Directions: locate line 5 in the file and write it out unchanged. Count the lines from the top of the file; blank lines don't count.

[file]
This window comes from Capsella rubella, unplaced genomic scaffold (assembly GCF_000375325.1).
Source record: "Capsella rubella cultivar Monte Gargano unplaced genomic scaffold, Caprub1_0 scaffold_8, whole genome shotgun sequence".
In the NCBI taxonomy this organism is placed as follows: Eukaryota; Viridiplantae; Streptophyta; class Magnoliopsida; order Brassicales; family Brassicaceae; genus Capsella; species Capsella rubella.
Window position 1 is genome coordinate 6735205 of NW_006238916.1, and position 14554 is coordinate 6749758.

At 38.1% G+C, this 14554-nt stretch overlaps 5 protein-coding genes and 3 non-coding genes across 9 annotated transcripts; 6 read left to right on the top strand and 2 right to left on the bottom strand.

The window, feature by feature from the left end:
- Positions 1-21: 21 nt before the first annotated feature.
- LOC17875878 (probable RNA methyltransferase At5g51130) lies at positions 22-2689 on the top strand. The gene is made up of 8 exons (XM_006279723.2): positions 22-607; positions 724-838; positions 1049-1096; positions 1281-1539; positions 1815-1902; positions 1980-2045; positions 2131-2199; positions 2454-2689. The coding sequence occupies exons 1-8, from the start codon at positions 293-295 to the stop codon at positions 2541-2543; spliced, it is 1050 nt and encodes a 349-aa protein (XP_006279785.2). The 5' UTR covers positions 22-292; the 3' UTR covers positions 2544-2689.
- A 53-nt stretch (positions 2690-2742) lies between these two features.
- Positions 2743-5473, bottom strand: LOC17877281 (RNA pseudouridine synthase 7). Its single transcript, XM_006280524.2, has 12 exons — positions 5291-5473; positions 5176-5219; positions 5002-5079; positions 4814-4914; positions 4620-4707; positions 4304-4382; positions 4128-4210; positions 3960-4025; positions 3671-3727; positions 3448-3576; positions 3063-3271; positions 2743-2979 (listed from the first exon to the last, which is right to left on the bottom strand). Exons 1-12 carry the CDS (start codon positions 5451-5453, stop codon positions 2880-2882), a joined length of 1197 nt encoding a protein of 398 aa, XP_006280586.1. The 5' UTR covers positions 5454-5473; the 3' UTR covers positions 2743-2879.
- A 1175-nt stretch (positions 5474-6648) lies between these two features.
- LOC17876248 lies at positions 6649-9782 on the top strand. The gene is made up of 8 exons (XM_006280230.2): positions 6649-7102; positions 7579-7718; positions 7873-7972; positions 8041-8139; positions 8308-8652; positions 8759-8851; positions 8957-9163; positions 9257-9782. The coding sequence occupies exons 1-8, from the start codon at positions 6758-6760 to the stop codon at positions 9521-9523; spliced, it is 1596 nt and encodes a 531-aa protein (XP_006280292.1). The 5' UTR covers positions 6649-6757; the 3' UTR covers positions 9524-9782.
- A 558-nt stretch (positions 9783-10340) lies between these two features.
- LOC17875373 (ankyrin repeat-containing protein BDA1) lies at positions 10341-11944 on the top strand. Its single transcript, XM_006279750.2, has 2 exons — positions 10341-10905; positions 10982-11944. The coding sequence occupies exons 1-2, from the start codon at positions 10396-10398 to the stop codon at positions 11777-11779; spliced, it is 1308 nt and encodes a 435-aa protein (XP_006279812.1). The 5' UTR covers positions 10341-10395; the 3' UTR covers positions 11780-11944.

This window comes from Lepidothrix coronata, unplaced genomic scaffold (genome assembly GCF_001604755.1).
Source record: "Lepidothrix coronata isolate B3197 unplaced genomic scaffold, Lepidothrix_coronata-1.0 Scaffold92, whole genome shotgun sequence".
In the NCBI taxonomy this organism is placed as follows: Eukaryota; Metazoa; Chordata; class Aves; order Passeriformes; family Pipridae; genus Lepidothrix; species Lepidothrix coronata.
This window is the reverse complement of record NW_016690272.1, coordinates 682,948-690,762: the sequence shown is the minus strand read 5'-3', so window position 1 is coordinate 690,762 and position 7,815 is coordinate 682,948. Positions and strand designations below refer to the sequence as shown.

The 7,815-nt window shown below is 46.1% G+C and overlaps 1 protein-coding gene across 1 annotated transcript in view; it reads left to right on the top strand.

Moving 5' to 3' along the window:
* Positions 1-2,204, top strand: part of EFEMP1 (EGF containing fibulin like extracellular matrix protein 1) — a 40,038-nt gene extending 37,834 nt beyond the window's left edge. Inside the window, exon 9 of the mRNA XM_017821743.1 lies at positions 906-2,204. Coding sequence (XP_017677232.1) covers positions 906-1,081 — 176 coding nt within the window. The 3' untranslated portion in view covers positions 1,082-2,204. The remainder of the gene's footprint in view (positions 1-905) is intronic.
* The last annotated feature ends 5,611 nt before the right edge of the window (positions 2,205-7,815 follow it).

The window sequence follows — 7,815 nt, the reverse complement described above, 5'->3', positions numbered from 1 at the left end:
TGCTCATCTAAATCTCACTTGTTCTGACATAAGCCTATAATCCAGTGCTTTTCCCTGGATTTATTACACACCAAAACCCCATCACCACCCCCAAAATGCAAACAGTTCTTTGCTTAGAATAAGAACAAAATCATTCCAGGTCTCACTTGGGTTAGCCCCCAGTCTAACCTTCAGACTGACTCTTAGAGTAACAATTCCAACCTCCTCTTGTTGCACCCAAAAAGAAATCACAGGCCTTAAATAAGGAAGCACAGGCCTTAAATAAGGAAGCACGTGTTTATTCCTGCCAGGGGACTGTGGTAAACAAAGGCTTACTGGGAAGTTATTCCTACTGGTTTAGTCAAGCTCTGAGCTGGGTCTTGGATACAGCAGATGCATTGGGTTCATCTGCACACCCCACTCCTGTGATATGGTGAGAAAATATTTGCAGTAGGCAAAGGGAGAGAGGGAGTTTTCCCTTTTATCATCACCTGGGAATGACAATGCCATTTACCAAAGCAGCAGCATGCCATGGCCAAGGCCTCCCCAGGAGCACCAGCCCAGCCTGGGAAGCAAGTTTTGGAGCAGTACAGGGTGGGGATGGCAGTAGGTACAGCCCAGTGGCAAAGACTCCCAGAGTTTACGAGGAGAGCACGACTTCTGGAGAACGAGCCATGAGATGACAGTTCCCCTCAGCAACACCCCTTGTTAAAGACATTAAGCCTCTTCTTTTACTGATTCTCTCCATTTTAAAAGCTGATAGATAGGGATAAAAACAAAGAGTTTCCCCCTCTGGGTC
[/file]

At 38.1% G+C, this 14554-nt stretch overlaps 5 protein-coding genes and 3 non-coding genes across 9 annotated transcripts; 6 read left to right on the top strand and 2 right to left on the bottom strand.